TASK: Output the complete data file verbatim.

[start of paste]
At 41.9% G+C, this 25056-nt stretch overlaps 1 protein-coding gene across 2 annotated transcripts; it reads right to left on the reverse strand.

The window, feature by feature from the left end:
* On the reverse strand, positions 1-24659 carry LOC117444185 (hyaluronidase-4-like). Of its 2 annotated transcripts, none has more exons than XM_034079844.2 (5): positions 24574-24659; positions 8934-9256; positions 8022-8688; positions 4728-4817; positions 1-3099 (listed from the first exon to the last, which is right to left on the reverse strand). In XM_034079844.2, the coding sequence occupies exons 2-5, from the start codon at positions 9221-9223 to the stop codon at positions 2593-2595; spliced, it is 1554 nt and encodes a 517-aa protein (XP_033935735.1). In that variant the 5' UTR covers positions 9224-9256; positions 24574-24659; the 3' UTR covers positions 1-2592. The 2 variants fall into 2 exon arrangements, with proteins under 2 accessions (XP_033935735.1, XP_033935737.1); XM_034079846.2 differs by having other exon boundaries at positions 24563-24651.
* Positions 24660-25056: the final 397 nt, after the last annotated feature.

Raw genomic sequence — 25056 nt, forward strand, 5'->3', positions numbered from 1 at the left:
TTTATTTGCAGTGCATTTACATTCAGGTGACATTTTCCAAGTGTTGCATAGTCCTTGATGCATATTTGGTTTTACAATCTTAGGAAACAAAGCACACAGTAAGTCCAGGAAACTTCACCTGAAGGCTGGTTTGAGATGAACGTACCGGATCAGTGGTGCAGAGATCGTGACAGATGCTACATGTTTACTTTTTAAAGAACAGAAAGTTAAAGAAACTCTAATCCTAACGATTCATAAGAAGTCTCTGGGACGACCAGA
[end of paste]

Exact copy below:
At 41.9% G+C, this 25056-nt stretch overlaps 1 protein-coding gene across 2 annotated transcripts; it reads right to left on the reverse strand.

The window, feature by feature from the left end:
* On the reverse strand, positions 1-24659 carry LOC117444185 (hyaluronidase-4-like). Of its 2 annotated transcripts, none has more exons than XM_034079844.2 (5): positions 24574-24659; positions 8934-9256; positions 8022-8688; positions 4728-4817; positions 1-3099 (listed from the first exon to the last, which is right to left on the reverse strand). In XM_034079844.2, the coding sequence occupies exons 2-5, from the start codon at positions 9221-9223 to the stop codon at positions 2593-2595; spliced, it is 1554 nt and encodes a 517-aa protein (XP_033935735.1). In that variant the 5' UTR covers positions 9224-9256; positions 24574-24659; the 3' UTR covers positions 1-2592. The 2 variants fall into 2 exon arrangements, with proteins under 2 accessions (XP_033935735.1, XP_033935737.1); XM_034079846.2 differs by having other exon boundaries at positions 24563-24651.
* Positions 24660-25056: the final 397 nt, after the last annotated feature.

Raw genomic sequence — 25056 nt, forward strand, 5'->3', positions numbered from 1 at the left:
TTTATTTGCAGTGCATTTACATTCAGGTGACATTTTCCAAGTGTTGCATAGTCCTTGATGCATATTTGGTTTTACAATCTTAGGAAACAAAGCACACAGTAAGTCCAGGAAACTTCACCTGAAGGCTGGTTTGAGATGAACGTACCGGATCAGTGGTGCAGAGATCGTGACAGATGCTACATGTTTACTTTTTAAAGAACAGAAAGTTAAAGAAACTCTAATCCTAACGATTCATAAGAAGTCTCTGGGACGACCAGA